A Brief Overview of Considerations and Roles
By Diana Guerrero



Ever wonder how you might become more involved with animals? How about spending your workday caring and working with them? Do you wonder what types of educational background is needed to work with critters? If you need a natural affinity for them? Or where you might start looking for background in order to do that sort of work? If you have wondered about some or all of the above questions then this article is for you. The first question to ask yourself is what type of animal work would you be interested in. Do you like domestic animals like dogs or cats? Perhaps you are more livestock oriented with horses, cows, pigs, goats. Or small livestock animals like guinea pigs, rabbits, or poultry. Then there is work involving wildlife, or perhaps captive wildlife or exotics. Maybe you've dreamed of working with marine animals, or raptors, other birds, or reptiles. How about fish or insects? There are a multitude of species to think about. Once you decide what types of animals you would like to work with, then you have to decide in what capacity you would like to work. Do you like medical things? Psychology? Behavior? Ecology? Education? Showmanship? Behind the scenes work? Construction? Maintenance? Administration? Public Relations? Conservation? Or did you just think animals would be "fun" to work with?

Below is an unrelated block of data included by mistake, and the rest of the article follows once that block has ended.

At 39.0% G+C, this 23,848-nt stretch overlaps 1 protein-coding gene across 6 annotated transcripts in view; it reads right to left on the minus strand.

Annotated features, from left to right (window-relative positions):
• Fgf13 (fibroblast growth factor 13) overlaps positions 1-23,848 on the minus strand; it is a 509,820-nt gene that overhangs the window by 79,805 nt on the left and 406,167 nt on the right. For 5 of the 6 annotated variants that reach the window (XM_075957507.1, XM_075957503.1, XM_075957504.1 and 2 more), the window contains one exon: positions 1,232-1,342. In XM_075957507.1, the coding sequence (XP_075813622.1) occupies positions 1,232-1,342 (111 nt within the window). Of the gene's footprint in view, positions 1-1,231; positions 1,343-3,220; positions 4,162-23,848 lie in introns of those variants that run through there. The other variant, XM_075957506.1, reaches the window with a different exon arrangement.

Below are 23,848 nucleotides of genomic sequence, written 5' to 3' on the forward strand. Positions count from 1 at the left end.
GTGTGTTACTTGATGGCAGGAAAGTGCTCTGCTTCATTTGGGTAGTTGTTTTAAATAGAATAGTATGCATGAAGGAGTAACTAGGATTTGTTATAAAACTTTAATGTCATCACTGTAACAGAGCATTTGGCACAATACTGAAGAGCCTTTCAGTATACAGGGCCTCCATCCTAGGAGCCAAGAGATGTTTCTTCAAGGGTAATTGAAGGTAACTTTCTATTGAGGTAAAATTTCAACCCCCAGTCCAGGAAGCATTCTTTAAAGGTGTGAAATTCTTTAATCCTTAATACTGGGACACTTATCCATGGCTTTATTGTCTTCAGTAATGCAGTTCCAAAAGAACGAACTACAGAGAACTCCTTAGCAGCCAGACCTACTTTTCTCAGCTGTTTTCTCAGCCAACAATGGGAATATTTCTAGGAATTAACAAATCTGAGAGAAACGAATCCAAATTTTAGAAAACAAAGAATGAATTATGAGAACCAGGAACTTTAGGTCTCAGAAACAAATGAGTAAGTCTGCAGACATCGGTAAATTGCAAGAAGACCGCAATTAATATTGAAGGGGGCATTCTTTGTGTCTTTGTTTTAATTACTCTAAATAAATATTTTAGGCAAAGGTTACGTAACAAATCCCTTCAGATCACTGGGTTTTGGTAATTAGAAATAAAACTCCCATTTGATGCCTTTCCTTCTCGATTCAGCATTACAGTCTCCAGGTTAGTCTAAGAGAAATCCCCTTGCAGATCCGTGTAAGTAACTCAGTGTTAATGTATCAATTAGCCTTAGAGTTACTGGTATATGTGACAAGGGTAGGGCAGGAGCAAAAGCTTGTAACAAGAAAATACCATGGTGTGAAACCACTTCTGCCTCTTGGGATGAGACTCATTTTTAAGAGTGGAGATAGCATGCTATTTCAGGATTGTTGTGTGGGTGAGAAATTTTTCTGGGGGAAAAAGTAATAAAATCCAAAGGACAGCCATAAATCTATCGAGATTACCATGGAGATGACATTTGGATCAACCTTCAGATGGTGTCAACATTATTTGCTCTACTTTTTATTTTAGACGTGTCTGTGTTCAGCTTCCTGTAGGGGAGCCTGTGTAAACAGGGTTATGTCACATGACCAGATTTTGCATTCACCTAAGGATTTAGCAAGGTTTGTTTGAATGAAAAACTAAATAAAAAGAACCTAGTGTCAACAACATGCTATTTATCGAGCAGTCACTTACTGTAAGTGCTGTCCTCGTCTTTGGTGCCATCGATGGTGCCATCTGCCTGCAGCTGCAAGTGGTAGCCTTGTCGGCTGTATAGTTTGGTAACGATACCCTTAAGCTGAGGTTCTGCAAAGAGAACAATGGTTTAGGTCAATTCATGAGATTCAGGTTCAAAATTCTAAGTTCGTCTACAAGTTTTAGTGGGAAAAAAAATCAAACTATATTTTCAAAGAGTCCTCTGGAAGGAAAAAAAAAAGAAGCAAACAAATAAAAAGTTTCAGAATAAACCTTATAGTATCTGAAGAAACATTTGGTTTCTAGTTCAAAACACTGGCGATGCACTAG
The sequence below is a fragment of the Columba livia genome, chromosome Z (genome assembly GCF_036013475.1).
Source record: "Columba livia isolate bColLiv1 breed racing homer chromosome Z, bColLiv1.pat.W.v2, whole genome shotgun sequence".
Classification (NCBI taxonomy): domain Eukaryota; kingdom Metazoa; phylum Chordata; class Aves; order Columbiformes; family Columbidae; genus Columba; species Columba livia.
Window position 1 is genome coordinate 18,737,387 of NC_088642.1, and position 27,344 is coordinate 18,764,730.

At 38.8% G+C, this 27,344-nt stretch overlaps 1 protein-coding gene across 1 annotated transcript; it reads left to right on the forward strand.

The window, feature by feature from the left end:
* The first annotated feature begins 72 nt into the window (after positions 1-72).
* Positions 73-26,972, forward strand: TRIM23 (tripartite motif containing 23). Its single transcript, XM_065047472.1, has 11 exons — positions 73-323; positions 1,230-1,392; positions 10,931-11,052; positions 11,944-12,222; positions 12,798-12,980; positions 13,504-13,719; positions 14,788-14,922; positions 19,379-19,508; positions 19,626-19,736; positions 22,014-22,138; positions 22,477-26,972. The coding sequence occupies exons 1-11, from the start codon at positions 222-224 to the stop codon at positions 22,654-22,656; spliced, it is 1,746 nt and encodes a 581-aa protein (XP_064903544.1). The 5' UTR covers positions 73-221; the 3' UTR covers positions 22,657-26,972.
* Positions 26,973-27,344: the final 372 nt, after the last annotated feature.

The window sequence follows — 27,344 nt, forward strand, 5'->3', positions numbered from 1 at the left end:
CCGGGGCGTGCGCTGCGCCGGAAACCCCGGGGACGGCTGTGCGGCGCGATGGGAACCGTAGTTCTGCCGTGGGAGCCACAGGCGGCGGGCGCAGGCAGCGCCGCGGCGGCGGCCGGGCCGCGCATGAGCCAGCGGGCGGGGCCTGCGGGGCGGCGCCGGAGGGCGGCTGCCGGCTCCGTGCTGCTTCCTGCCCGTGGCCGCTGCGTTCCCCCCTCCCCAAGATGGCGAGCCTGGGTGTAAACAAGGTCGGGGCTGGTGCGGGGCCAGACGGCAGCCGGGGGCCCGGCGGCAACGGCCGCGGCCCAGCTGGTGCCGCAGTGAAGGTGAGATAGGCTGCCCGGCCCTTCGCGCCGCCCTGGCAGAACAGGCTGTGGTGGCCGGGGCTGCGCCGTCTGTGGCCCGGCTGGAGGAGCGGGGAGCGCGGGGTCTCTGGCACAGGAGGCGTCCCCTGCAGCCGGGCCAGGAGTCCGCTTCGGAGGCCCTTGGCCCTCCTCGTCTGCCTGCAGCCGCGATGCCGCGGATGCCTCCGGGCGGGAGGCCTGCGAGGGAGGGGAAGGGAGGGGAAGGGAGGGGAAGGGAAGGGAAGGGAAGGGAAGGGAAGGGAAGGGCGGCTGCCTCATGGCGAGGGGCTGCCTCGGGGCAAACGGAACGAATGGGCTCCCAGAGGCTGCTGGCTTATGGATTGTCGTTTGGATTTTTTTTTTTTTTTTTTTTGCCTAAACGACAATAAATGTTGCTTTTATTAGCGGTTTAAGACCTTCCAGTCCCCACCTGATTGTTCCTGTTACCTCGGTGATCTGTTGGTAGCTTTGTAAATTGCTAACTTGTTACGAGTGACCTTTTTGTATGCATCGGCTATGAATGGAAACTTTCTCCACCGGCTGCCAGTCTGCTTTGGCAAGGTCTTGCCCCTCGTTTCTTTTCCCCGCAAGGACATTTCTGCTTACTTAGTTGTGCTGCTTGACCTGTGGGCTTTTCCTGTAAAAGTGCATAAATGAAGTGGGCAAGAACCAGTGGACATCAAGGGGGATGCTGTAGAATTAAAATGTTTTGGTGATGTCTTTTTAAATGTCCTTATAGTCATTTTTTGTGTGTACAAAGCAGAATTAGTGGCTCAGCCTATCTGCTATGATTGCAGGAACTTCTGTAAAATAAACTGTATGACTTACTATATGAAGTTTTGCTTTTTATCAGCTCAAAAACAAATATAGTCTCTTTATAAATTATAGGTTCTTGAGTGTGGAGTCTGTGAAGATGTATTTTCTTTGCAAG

There are numerous careers available with animals. The work involved often covers a variety of skills and roles. Fifteen years ago it did not matter what kind of training or background you had; there were lots of opportunities. Now the competition is very stiff, with hundreds of experienced workers applying for the same jobs, many of whom have degrees.

Many people think that work with wild animals will be fun and exciting. It is, but not in the way you think. It is not all glamour and glory, and many times the animals are not cooperative or friendly. Working with living beings can be extremely demanding. Work often extends past the normal working hours. You can also forget about not getting your hands dirty! The often-encountered stench is less than appealing too! If you have allergies, then being exposed to hair, dander, hay dust, molds and other allergy triggers can be a challenge in this field, and probably will make animal work an unrealistic choice.

Most colleges do not have clear programs for these special types of jobs. The best thing to do is to check out different jobs. Talk to people working in those roles, ask about the job and what they like best or least. Ask about trends and training opportunities, or upward mobility. Don't forget to make a list of things you like and don't like doing! If you can get a volunteer internship, that is one of the best ways to see how things really are and if you will like the job. Some jobs are very methodical, with the same things done every day. Others require that you be unpredictable and adaptable to change. If you do not like blood, dealing with sick or hurt animals, chemistry or highly technical reading, then the role of veterinarian in these more non-traditional fields will not be a good choice.